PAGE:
MPI risk assessment of trout eating mice poisoned by 1080
IntroductionThe Ministry for Primary Industries assessed in 2014 that trout caught after aerial 1080 pest control that may have eaten poisoned mice, did not pose a food safety risk.
MPI assessed research by the Cawthron Institute into the uptake and breakdown of 1080 in rainbow trout. DOC commissioned this research in response to concerns raised by anglers.
MPI found that 1080 levels in trout flesh fell well short of breaching international standards for human health. The trout were force-fed 1080 gel in the laboratory to reach these levels.
The assessment also stated that the peak 1080 levels were a 'gross over-estimate' of any 1080 residue likely to be found in wild trout.
Read the MPI assessment: How safe is trout to eat if caught in areas where 1080 has been dropped?
The Cawthron Institute also confirmed that the 1080 dosage in the trial was higher than what fish could have got from mice in the wild.
Download the report: 1080 uptake and elimination in rainbow trout (PDF, 2,26K).
DOC has welcomed the findings that trout caught after 1080 pest control do not pose a food safety risk to anglers.
DOC is working with Fish & Game to provide information to anglers on the issue and also maps and details about upcoming 1080 operations.
Background to trout and 1080 research
DOC commissioned research on the effects of aerial 1080 pest control on trout after anglers raised concerns in early 2014.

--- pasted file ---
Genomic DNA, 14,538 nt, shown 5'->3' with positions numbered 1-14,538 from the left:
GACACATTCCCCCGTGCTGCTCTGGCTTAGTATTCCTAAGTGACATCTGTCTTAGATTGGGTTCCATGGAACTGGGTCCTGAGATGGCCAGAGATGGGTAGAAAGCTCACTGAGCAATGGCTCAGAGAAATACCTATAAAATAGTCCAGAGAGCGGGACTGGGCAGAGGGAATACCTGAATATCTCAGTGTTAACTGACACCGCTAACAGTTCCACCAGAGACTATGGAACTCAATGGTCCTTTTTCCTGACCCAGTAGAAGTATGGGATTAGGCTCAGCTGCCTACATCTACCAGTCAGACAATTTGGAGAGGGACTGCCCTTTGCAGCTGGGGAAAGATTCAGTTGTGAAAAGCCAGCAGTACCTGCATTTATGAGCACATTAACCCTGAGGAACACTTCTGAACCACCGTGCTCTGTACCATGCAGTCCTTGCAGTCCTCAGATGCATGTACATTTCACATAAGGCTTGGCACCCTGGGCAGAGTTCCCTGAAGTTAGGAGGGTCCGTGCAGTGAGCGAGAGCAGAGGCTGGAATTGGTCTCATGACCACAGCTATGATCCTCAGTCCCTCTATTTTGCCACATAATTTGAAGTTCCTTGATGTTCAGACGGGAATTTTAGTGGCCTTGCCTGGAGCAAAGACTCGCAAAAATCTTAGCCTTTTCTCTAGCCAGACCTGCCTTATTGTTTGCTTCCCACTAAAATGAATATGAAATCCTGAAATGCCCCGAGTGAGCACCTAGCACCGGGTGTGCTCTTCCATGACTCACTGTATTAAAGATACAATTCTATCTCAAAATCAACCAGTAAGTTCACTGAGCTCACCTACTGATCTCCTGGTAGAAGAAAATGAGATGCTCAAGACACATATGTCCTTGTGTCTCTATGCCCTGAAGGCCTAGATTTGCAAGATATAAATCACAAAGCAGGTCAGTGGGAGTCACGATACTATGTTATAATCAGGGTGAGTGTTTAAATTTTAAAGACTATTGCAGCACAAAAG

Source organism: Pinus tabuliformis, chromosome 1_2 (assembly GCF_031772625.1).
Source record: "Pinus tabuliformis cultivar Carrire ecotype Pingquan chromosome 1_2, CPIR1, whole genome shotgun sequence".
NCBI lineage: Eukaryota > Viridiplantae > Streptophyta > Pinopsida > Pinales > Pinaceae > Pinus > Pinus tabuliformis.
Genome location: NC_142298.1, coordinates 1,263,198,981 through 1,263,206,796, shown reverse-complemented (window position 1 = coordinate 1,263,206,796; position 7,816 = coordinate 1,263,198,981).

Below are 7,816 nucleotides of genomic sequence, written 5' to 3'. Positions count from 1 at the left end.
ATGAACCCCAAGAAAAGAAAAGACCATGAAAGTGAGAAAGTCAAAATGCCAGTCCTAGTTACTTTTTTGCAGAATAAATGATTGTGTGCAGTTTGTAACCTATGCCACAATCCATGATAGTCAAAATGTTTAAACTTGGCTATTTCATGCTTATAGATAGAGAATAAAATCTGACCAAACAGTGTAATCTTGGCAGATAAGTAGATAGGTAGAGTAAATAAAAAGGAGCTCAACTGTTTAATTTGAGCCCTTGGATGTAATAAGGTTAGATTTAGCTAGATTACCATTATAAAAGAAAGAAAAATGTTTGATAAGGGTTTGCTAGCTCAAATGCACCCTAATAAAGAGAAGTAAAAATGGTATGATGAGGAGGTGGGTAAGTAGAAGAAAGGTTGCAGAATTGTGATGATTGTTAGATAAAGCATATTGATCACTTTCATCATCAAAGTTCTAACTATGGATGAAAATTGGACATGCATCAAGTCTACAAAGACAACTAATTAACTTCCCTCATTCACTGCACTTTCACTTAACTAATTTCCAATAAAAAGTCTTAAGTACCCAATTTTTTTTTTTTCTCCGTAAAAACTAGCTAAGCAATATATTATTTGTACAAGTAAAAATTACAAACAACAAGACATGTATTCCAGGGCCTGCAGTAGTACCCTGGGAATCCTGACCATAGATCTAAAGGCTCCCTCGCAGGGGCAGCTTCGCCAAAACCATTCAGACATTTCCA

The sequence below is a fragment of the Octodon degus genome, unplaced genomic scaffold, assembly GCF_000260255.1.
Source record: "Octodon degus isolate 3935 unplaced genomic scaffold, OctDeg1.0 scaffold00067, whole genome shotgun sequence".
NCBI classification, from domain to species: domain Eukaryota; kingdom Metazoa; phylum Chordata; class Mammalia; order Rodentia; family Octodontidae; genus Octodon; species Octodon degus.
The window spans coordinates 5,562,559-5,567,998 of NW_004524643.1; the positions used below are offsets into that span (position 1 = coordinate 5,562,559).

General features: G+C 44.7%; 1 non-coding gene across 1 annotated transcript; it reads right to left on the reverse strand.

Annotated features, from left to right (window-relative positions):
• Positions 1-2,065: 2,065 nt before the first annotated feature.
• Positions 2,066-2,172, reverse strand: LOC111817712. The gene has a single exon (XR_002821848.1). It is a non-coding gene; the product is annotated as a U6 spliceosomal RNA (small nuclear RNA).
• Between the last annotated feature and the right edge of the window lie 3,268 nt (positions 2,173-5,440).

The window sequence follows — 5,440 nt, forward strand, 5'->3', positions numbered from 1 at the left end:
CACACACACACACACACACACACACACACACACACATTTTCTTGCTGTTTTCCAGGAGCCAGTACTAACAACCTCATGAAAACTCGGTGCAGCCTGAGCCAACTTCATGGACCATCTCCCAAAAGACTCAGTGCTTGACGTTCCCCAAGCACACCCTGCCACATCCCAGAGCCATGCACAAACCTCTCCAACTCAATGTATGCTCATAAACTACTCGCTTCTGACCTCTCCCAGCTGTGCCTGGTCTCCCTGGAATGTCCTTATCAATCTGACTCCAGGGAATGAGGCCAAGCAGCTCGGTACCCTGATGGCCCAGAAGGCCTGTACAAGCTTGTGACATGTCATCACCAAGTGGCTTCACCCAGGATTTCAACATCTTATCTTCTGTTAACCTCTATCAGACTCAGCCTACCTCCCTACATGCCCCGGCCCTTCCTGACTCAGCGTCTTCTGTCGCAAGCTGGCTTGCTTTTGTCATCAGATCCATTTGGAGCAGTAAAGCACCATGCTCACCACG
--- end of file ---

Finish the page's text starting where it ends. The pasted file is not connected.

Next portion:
Trout eat mice in the wild and anglers were concerned about possible risks from fish eating 1080-tainted mice.
DOC worked with Fish & Game New Zealand and the New Zealand Federation of Freshwater Anglers on this issue. Together we developed a research brief to assess the impact of trout eating poisoned mice after 1080 treatment.
It is difficult to study the effect of 1080 on trout in the wild. Instead, a laboratory study was used to simulate what would happen if trout ate a large number of poisoned mice.
The Cawthron Institute carried out laboratory trials. This involved force feeding trout high levels of 1080 to model its uptake and breakdown in its flesh.
The trout in the experiment remained in good health throughout the trial and showed no ill effects from the poison.
The force-fed trout took up low amounts of 1080 into their flesh and this broke down over time.
DOC referred these results to MPI for an evaluation of the food safety aspects, as referred to above.